main·stream • m?n?str?m • noun
The ideas, attitudes, or activities that are regarded as normal or conventional; the dominant trend in opinion, fashion, or the arts.
Modern mixed martial arts started in 1993 as a spectacle. Under the direction of Art Davie, the marketing once notoriously proclaimed "anything can happen, even death!" Even more notoriously, Sen. John McCain labelled the sport "human cockfighting," and it was banned in many states, and driven even from PPV.
The sport reached such depths that the now defunct Ultimate Athlete magazine wrote “If not for the Underground forum … the sport might have died as PPV buy rates had sunk to such abysmal levels.”
The in 2001, Dana White and the Fertitta brothers purchased the league.
They brought in professional marketers, and created prefessional media, and put it in Maxim mag. We were stunned.
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However, what then looked like MMA entering the mainstream, now looks, well, not very mainstream.
Then came the most important fight in the sport's history, 2005's Stephan Bonnar vs. Forrest Griffin, during the finals of The Ultimate Fighter 1. The owners had financed the reality series, doubling down on a money losing effort.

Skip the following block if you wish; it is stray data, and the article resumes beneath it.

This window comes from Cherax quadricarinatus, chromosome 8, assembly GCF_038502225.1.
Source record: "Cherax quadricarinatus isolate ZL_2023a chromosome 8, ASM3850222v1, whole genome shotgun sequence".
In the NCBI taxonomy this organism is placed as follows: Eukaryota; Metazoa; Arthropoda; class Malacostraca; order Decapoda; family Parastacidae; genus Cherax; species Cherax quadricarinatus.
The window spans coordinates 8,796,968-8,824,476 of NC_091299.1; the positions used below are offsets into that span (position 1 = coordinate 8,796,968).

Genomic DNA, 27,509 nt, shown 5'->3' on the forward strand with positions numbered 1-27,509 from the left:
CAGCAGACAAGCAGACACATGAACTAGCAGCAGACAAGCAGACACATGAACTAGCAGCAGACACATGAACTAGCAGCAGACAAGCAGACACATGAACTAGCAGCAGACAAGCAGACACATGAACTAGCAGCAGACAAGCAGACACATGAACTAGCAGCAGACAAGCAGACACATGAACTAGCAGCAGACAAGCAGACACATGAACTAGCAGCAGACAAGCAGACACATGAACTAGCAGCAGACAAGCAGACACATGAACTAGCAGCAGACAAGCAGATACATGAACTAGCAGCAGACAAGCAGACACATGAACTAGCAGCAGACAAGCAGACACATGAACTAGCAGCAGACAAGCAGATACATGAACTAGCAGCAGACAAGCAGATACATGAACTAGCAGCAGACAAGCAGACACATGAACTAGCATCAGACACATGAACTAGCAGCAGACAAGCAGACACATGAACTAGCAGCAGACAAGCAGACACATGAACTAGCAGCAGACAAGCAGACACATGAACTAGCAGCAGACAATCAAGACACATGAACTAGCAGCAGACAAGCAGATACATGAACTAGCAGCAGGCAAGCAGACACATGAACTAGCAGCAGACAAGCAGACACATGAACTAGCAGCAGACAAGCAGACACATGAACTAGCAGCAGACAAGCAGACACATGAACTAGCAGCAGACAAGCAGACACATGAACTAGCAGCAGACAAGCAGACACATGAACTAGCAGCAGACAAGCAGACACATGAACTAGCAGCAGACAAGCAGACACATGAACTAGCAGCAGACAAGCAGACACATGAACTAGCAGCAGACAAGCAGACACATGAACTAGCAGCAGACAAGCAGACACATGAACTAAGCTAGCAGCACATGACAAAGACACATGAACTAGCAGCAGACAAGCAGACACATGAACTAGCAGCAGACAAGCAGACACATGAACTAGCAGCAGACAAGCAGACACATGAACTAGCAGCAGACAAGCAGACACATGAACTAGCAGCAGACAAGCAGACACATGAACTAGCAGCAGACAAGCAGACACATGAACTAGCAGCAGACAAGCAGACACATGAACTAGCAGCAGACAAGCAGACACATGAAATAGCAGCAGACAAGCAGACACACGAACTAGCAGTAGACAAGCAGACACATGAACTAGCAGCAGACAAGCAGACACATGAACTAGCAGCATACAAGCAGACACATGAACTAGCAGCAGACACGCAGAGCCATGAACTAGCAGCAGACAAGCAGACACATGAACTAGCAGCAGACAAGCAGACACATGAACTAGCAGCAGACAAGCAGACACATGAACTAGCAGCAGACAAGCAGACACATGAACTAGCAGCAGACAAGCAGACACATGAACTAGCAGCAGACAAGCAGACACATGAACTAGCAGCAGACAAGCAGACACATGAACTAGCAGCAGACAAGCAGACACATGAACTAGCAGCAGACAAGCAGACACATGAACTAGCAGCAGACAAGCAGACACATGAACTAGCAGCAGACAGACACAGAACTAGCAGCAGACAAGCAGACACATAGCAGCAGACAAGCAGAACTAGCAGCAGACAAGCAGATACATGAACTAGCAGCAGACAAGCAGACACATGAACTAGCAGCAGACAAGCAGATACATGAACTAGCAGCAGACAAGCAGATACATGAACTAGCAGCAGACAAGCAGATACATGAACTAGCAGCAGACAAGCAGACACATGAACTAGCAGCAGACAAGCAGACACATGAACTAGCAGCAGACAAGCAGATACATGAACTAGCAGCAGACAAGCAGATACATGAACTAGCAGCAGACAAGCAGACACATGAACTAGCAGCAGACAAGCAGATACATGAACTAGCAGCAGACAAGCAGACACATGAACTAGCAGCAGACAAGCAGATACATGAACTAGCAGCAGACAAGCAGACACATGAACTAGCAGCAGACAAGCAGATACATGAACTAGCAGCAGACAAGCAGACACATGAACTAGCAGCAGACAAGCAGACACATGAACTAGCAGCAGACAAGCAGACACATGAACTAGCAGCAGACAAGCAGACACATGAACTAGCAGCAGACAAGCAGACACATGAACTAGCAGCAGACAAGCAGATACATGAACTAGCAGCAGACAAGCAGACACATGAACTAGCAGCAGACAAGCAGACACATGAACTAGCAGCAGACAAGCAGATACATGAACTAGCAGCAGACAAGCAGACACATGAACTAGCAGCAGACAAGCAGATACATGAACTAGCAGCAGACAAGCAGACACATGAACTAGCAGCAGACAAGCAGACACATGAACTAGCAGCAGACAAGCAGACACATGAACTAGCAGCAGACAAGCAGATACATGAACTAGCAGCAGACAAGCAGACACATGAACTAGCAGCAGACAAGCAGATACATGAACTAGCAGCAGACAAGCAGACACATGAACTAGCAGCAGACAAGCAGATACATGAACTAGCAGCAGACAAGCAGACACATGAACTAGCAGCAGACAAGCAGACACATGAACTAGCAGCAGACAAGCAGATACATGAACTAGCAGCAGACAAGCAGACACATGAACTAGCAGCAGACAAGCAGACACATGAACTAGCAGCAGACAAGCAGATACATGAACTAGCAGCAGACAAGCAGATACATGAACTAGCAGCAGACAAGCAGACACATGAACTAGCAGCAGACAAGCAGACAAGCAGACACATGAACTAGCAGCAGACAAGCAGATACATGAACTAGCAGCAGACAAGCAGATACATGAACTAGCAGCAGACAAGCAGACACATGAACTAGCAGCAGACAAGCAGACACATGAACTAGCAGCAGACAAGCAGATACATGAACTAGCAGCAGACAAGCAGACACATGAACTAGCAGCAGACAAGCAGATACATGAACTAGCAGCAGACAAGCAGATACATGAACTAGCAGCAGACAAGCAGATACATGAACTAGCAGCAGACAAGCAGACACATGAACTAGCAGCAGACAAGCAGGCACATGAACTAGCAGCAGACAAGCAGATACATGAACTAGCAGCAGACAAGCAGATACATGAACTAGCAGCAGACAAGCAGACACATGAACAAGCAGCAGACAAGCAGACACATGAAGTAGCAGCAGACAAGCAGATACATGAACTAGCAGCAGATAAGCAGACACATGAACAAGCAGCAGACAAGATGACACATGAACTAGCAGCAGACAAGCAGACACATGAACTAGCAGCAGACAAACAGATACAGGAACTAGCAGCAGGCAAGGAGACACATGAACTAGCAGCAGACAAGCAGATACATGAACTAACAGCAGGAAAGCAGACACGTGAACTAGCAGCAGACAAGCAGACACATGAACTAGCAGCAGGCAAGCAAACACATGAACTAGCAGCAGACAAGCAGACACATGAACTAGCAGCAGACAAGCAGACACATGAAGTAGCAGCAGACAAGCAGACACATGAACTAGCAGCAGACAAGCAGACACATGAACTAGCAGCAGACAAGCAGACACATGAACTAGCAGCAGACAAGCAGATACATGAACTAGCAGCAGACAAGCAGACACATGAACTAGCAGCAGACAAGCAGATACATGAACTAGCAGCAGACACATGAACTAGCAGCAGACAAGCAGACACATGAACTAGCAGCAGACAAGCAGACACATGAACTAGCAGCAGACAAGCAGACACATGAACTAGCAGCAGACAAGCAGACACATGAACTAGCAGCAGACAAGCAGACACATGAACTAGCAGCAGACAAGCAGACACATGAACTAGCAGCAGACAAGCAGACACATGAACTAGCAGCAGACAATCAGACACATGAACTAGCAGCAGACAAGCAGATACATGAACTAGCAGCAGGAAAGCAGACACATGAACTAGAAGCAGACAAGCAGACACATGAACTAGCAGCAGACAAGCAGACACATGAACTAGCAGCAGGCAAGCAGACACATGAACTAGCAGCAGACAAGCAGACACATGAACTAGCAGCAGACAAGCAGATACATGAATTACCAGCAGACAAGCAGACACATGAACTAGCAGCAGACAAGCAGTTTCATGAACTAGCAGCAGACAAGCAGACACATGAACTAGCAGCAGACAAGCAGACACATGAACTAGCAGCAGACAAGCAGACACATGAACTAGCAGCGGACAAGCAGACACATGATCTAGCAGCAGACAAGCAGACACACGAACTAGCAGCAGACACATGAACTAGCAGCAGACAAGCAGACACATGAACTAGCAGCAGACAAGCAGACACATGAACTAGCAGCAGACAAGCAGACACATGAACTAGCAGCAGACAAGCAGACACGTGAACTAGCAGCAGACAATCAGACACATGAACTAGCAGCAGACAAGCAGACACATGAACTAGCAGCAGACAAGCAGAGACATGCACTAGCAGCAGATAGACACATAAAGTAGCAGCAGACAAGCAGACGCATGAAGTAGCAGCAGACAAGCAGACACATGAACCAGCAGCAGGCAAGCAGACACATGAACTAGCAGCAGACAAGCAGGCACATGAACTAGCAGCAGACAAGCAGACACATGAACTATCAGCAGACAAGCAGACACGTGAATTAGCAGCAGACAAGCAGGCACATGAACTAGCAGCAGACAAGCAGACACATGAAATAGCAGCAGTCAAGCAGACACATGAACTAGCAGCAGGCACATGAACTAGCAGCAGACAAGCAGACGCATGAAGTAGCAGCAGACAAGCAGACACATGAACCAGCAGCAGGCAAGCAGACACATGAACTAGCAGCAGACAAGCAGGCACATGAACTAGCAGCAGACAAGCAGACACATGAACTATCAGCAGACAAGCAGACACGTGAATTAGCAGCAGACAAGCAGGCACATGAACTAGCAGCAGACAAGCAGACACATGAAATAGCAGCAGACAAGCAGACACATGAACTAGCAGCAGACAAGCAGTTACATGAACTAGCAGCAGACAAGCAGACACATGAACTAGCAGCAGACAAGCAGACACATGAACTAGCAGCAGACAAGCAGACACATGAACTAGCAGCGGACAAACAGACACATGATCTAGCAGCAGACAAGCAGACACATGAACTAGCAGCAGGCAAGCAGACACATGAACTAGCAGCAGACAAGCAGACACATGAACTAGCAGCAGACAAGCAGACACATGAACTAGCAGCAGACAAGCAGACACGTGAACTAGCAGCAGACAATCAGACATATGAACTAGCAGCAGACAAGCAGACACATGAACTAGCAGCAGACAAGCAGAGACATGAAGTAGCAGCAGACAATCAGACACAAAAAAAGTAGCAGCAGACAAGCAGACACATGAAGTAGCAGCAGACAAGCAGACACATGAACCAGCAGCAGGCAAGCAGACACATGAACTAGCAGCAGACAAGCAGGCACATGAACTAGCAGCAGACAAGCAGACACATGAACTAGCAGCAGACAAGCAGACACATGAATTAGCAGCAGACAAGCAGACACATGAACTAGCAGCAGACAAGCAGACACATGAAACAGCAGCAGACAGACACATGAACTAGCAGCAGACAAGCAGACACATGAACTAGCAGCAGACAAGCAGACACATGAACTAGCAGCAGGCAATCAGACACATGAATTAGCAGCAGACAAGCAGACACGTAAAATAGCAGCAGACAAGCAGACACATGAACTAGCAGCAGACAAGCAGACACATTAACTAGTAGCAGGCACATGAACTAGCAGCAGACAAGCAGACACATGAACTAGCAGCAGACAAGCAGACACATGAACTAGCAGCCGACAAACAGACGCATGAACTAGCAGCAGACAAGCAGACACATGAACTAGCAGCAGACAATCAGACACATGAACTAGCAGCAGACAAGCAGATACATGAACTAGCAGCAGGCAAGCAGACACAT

And things turned around. The UFC is now the world's most valuable sports franchise.
In 2011, the UFC signed a $700,000,000 deal with FOX Sports, and fans thought the sport was perhaps finally mainstream.
However, at the time, White told UFC staff that they weren't there.
"We're not mainstream yet," said White. "Now's the time to dig in and work. If we pull this thing off, we will be mainstream."
"We live in a bubble in our offices and take it for granted people know what armbars, guillotines, and triangle chokes are -- nobody knows what this means. We have to view it as if nobody knows anything about this sport."
During a media conference call to promote UFC Fight For The Troops on Wednesday and UFC Fight Night: Belfort vs. Henderson on Saturday, White said we're still not there, yet.
“It takes a long time,” said White. “We’ve only been here for 13 years and we really didn’t even start kicking until 2005, 2006.”
White told a story about sitting with his kids in seats on the 50-yard line at Gillette Stadium over the weekend to watch his New England Patriots play the Pittsburgh Steelers. He got to talking to one of the fans sitting right behind him and the fan--a 30-something man right smack in the middle of the UFC’s target demographic--had no idea what the Ultimate Fighting Championship was.
“He didn’t even know Chandler Jones’ brother was the champ of the UFC. He was asking me if it was regional.”
“It’s a big world out there, man,” White said.
Results of UFC events are still not put in most major metropolitan newspapers the same way that MLB, NFL, NBA and NHL games are. The UFC isn’t covered on your local nightly news sportscast either.
Those things, White said, are also indicators that the UFC hasn’t risen to that level yet. It also means the organization still has significant growth potential – if people don’t know what it is, how can they determine whether or not they like it?
“For us to claim that we’re mainstream, we’re just not,” White said.
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